IMR: 2000: July: 12 — Wednesday, 10:01 p.m.
Our Apartment, Makiki, Hawai`i

[ Katie in her new wheels. ]
[ Katie takes to my old foam boogie board. ]
We didn't waste any time getting the new stroller a little dirty. On Sunday we shoved it in the front passenger seat of the car (although it folds, the wheels are too big to fit in the trunk) and drove down to Magic Island.

We always go to Magic Island, sure. It's close. And It's got a protected man-made cove at one end where the waves are barely ripples. But it is also the spot for jogging strollers.

It's always swarming with trendy athetic contraptions — jogging strollers, rollerblades, bicycles, and those disturbingly popular Razor metal scooter things. We're usually dodging them, or flinching as they fly past. But finally we had one. We could fearlessly claim our place on the perfect, flat, winding jogging path.

Of course, it didn't take long until we were tearing across the grass and patches of red dirt instead. The ridiculous scramble of belts and clips (I think it's easier to get strapped into the space shuttle) always kept Katie safe.

As we tooled around the park, Katie rolled about and peered out every corner and flap, reveling in the comparative luxury of her new, forest-green transport. I'm certain she appreciated the gentle ride afforded by the tall air-filled tires provided (rather than the brain-scrambling experience provided by standard small, hard plastic wheels).

Of course, the only thing Katie wants at Magic Island is to get wet. So we steered out to the cove, and to my pleasant surprise, easily rolled the stroller over the sand to the shore.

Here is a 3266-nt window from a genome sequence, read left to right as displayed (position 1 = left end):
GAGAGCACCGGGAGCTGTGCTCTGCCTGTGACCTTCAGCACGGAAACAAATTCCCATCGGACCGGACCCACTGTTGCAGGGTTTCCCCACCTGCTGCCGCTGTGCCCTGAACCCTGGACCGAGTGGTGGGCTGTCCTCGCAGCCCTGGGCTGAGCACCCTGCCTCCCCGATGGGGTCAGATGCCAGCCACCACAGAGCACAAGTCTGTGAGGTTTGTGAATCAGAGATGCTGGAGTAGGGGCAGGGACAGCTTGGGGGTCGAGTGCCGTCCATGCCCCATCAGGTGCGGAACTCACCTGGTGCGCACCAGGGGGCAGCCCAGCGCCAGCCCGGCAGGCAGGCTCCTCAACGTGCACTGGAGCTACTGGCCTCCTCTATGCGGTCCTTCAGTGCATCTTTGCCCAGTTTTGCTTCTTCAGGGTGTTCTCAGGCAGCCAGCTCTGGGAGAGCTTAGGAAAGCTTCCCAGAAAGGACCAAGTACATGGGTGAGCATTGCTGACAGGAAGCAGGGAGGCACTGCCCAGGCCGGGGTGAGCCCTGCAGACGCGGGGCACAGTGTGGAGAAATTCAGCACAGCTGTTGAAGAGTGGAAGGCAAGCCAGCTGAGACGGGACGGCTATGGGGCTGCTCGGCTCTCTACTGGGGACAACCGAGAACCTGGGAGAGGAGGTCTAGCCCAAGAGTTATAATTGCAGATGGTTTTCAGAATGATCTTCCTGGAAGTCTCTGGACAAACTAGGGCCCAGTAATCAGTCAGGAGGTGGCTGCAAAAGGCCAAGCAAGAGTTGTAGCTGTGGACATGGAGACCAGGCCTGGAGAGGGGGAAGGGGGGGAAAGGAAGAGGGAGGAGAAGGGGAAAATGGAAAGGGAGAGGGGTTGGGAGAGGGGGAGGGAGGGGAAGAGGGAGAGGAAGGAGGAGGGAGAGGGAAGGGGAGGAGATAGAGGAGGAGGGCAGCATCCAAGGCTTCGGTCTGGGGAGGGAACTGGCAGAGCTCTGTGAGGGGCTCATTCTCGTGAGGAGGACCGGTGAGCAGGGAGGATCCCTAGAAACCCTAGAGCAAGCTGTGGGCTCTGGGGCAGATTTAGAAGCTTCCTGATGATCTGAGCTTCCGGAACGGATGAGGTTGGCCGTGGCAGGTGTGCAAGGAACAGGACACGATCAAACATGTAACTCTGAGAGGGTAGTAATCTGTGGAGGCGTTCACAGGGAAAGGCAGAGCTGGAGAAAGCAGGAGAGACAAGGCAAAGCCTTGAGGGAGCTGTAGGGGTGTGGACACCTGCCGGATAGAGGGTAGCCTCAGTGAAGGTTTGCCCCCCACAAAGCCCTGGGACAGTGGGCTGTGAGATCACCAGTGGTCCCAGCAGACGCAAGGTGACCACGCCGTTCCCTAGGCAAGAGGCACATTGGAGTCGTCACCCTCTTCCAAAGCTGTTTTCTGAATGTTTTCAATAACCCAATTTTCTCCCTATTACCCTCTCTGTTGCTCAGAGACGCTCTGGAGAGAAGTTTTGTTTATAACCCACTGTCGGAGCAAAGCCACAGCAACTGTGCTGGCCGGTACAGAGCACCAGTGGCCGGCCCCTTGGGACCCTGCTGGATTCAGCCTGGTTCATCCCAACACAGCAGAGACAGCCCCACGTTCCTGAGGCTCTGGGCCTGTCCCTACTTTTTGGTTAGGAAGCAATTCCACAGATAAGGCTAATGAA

We got Katie into her new wetsuit (although I managed to poke her in the eye and pinch her skin in the zipper in the process, a signal that Jen should dress her in it from now on). Then, we plopped down my old foam boogie board that I rescued from mom's garage the night before. She'd seen enough surfing shows on OC16 (Oceanic's "local" cable channel) to know what to do.

She dragged it to the water, pushed it in a yard or so, and clambered on.

She loved it. It was too long and wide for her to do anything but sit in the middle and giggle, but it was clearly more entertaining than bobbing about on big ugly "wing floats."

She'd also scoot to one side to splash water at Jen and I once in a while, but that required me to hold down the other end lest the board flip over. (I said that wouldn't be so bad, but Jen punched me. We clearly have differing views on efficient learning strategies.)

It didn't take long for her Independence Chip to be triggered, though. Then she vehemently insisted that no one hold or touch the board at all. She'd peel my fingers off the corner like it was a squashed bug, and just yell if she caught me trying to secretly hold it underwater.

Instead of falling off, thankfully, she only scooted off, holding onto it with one hand and onto us with the other. "Swimming!" she'd yell, over and over.

Eventually she and I retired to the beach while Jen went off swimming. We drew shapes in the sand and watched the waves erase them.

I think the wetsuit was a good purchase. She won't be boogie boarding any time soon, but even so, it keeps her warm, keeps her from getting scratched up, and protects her a bit from the sun.

And it's sooo cute!

"Now, nudity might not be for everyone..."

Jen's watching "Kids in the Hall" on Comedy Central. It comes on every weeknight at 10 p.m., and its the only television show she goes out of her way to schedule things around.

Of course, the Kids were great. Everything "Saturday Night Live" wasn't. (Although recently we tried to introduce dad to the show, and it happened to be one of the more pointless, cruder episodes.) I find myself quoting and reciting their stuff all the time.

Imagine my surprise, though, in discovering Jen isn't just drawn to the troupe's comedic genius.

She's got a crush on Bruce McCulloch.

She devours KITH fan sites. She's joined KITH mailing lists. And she's bid on obscure Bruce McCulloch CDs on Ebay.